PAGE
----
GAINESVILLE, Fla. – Researchers from the University of Florida have made a discovery that could improve the treatment of the most common form of leukemia in children.
The team, led by Dr. Ja Tinder Lamba, associate dean of research and graduate education and a professor at the U.F. College of Pharmacy, created a way to use genetics to predict a patient’s risk for toxicity complications from several chemotherapy drugs used to treat Acute Lymphoblastic Leukemia or A.L.L.
“So our goal is if we can define these genomic markers or create a risk score for the patient, these could be determined preemptively and we will know which patients will have a high risk of toxicity and at the same time, what you can do is instead of no ‘post toxicity’ stopping the chemotherapy, you can at least adjust the dosages upfront and you and titration it so the patients’ response is better,” Lamba said.
The study, which is assessing data and D.N.A. Samples from 75 patients treated at U.F. Health was published in the J.C.O. Jour Precision Oncology.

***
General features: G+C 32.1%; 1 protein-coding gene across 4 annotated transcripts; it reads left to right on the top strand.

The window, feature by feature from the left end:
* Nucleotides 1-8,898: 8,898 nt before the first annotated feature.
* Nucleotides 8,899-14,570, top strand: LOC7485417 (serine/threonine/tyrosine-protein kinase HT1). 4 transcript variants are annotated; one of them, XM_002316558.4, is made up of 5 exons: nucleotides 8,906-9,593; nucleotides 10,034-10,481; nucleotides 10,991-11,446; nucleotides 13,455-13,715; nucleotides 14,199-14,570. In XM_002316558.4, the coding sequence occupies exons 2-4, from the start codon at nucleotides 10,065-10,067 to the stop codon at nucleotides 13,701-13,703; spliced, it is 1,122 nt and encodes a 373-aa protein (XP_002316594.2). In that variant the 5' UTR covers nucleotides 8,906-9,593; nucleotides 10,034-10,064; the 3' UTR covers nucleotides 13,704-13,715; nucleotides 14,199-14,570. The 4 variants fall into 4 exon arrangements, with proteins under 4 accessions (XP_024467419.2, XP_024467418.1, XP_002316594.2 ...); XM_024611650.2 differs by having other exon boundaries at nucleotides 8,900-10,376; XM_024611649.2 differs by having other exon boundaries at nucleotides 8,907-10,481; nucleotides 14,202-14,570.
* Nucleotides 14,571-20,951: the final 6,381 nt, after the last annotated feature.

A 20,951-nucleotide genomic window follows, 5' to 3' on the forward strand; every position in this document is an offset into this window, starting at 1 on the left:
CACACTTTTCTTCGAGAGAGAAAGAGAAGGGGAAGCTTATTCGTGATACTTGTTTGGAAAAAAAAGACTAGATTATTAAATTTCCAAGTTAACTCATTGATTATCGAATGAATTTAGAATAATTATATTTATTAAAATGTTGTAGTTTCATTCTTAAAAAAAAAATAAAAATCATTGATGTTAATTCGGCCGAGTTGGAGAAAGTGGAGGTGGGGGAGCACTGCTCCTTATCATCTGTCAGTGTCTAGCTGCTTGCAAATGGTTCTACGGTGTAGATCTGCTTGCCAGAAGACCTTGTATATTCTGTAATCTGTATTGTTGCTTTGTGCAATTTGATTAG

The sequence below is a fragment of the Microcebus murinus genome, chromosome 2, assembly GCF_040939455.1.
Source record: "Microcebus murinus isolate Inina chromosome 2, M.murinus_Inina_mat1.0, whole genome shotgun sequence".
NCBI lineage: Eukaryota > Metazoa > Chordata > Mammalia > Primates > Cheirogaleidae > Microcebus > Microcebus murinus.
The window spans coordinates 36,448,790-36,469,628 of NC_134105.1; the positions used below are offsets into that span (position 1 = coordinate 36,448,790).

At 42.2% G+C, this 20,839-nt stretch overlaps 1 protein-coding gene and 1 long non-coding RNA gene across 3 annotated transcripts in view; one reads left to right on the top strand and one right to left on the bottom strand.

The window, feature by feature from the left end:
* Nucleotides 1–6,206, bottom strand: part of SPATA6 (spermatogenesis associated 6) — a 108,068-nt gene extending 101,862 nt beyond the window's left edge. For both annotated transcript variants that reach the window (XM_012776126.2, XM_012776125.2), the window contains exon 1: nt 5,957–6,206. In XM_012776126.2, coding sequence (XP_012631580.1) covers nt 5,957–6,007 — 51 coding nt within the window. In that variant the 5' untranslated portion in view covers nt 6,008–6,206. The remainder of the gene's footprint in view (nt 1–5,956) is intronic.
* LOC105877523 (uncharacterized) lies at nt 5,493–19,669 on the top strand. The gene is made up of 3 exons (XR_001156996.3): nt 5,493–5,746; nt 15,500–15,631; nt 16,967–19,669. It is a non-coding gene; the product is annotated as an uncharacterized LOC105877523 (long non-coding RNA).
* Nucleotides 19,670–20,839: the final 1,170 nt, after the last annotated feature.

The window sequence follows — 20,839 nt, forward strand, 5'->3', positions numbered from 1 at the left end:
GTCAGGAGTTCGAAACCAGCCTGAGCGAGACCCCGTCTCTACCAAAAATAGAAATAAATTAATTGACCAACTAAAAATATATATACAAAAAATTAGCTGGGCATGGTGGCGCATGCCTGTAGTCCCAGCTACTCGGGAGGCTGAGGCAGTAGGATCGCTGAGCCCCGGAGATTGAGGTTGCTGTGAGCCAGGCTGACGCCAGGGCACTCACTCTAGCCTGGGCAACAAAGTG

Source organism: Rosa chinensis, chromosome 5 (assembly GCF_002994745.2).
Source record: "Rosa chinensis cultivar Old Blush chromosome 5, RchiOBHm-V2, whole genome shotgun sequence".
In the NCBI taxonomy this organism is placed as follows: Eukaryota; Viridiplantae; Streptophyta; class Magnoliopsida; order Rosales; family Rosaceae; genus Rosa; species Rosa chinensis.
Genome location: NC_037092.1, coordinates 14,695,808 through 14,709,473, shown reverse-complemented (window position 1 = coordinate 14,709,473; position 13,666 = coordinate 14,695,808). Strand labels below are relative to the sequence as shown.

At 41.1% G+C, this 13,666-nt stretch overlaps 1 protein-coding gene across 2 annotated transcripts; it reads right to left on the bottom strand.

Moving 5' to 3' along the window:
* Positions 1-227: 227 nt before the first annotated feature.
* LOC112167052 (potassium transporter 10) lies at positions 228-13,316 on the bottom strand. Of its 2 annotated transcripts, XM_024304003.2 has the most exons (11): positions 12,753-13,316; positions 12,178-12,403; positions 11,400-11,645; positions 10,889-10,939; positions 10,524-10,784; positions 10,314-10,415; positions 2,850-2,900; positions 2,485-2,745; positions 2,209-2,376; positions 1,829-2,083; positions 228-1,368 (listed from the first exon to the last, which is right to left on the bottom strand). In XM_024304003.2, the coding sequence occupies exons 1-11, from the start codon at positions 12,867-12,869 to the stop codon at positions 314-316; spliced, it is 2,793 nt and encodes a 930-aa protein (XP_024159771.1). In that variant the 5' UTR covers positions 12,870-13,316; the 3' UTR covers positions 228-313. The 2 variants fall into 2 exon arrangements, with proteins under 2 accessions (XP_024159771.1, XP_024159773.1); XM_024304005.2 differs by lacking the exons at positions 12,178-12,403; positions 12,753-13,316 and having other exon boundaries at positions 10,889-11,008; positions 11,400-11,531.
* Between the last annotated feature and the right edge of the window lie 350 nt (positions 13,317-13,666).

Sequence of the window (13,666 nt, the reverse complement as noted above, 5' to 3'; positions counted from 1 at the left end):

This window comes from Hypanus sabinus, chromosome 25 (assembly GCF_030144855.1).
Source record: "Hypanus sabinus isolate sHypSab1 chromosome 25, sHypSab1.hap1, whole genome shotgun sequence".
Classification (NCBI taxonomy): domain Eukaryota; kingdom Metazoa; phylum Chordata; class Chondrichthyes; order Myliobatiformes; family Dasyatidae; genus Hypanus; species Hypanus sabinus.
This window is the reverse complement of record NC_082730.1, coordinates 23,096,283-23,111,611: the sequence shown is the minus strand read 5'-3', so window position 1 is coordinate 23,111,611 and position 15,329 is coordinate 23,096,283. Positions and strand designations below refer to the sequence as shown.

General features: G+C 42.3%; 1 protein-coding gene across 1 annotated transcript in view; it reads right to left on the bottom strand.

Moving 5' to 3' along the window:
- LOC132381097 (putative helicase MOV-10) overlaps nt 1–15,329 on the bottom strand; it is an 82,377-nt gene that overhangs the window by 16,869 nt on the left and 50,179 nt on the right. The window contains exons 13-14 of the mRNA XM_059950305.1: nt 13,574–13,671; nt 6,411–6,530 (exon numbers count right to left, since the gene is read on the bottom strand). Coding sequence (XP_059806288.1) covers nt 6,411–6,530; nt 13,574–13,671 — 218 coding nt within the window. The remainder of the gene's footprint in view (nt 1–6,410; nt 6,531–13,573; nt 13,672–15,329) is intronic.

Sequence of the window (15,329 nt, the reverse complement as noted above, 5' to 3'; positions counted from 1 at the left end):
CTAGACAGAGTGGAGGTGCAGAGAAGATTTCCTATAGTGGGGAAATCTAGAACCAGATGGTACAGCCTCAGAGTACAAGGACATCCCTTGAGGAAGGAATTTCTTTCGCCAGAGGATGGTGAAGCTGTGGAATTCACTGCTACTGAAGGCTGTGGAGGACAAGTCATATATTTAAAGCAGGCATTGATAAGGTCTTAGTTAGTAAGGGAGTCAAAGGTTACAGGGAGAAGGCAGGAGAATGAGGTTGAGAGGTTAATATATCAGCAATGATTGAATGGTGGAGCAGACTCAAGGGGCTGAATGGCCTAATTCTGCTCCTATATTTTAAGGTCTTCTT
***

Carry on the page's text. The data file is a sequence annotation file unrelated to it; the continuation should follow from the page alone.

And older people who regularly use the internet are almost half as likely to develop dementia compared to non-users, according to a new study.
Researchers tracked the cognitive health of over 18,000 adults ages 50 to 64 for nearly 8 years and found a 43 percent reduced risk of dementia among regular internet users.
The sweet spot appears to be around 30 minutes to 2 hours of daily internet use which provided the most protection by stimulating the brain, enhancing cognitive function and warding off loneliness.
Despite these benefits, many older people face barriers to internet access, including a lack of technical skills, cost, and lack of social support.